Colour correction is a big part of any editing job. Whether it’s creating a unique “look” for your project, or trying to match the colour of scenes shot at different locations, colour correction can be what separates a professional-looking video from a home movie. Though Final Cut has always had a comprehensive assortment of colour-correction filters, version 3 adds substantially improved colour tools. The new colour correction three-way filter provides three virtual “trackballs” – for shadows, mid-tones, and highlights. Each displays a standard colour-wheel, and, as you move the wheel toward a particular hue, colours shift accordingly. Eyedroppers and auto buttons are provided for automatically analyzing and setting black, white, and mid points. Below the trackball controls are colour ramps that can be used to limit the range of the colour-correction tools. These let you target specific colours in the image, allowing for the colours of a particular object in a given scene to be adjusted, for example. While the controls for most Final Cut filters appear in the Control tab of the Viewer window, controls for the new Colour Corrections filters appear in their own tab. As with other filters, special keyframe controls are provided for animating colour effects over time, and Apple has added new Copy Filter controls that let you automatically copy colour corrections from the previous or next clips into the current clip. This feature makes it easy to apply consistent colour-corrections to a series of cutaways that are interspersed between other shots. We’d love to see this feature added to all of Final Cut’s filter operations. These tools alone give Final Cut respectable colour-correction power, and the fact they’re real-time effects makes them even more attractive. However, Apple has added several other features to ease those colour-adjusting chores. FCP 3’s scopes don’t update in real time while video is playing – rather, they present a view of the current frame. For colour correction, though, this is really all you need, and the scopes are a handy addition to the program’s new correction tools. For adjusting saturation and white points, a new zebra display is available in the canvas window. Just like a zebra display on a camera, the FCP 3 display shows animated diagonal lines in areas that are overexposed or oversaturated. Additional warning icons appear in frames that have colours that are blown-out or illegal. Speak up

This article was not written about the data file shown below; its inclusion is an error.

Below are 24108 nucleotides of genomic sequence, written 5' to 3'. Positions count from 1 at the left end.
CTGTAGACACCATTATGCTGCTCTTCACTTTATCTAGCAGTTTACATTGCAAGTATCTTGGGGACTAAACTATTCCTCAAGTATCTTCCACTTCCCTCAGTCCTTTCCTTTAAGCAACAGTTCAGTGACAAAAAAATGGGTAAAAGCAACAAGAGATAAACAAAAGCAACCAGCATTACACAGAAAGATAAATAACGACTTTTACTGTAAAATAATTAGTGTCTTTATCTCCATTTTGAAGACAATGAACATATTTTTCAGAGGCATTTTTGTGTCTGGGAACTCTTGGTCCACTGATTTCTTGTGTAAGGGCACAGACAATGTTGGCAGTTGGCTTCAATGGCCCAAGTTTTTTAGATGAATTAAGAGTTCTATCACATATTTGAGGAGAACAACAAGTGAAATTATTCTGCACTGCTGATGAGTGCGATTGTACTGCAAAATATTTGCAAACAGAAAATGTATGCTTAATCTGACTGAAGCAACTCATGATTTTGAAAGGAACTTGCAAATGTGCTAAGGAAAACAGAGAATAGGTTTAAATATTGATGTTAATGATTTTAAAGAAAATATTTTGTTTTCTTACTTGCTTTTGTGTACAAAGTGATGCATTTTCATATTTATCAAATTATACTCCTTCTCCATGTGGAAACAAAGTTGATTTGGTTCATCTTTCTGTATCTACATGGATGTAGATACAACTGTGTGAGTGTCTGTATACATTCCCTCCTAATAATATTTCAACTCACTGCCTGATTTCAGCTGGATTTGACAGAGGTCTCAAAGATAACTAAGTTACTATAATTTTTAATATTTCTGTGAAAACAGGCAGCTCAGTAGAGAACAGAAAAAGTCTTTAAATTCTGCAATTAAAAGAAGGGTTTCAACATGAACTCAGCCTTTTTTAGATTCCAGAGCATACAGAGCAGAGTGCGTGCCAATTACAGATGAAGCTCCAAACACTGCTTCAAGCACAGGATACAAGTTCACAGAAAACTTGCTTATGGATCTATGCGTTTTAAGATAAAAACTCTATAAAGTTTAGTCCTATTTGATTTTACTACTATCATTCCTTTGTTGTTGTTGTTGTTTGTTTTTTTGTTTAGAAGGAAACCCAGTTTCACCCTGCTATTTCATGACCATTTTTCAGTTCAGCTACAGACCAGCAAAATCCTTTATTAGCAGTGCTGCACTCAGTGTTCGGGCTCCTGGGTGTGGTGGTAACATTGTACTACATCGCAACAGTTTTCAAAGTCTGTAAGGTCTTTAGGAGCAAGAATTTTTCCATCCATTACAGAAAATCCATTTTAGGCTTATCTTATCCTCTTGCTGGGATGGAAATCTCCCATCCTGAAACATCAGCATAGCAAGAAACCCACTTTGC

Final Cut 3’s new Voice Over tool allows you to record voice-over narration directly into current sequences. Aimed at documentary filmmakers, the Voice Over is a great way to quickly throw a commentary track into a project. The Voice Over tool records directly into RAM, so the recording duration is limited by available memory. Any standard Mac input-device – USB or FireWire-based microphones, for example – can be used for recording. You simply record the audio and wait a few seconds for FCP 3 to process it. The program automatically sticks the finished audio in a free audio track in the timeline. Though voice-over recording isn’t a revolutionary feature, it sure is handy, and can save you from constantly going out to an audio app when editing. Other new features include the excellent new QuickView feature, that renders a half- or quarter-resolution preview into RAM. Because of the low resolutions, rendering is rapid, and the QuickView feature makes it easy to get a quick preview of an edited sequence – filters, transitions, and all, provided you have some RAM to spare. In FCP 2, if you chose to turn off a track you’d lose all render files – a maddening prospect if you wanted to view one track of a complex project. Fortunately, in version 3 you can now “solo” a track. Dozens of other tweaks and improvements have been made to version 3: render windows now show an estimated rendering time; timecode overlays let you see a timecode display for all layers under the playhead; a new chapter feature provides better integration with DVD Studio Pro 2, by letting you set chapter markers within Final Cut; and the program’s titling controls are greatly improved by the addition of Boris Calligraphy, a scaled-down version of Boris Red’s excellent titling tools. So what’s missing? For the most part, not much. There’s still no multi-camera support in Final Cut, and the audio controls have not been changed at all from version 2 – level controls and filters are still underpowered and poorly implemented.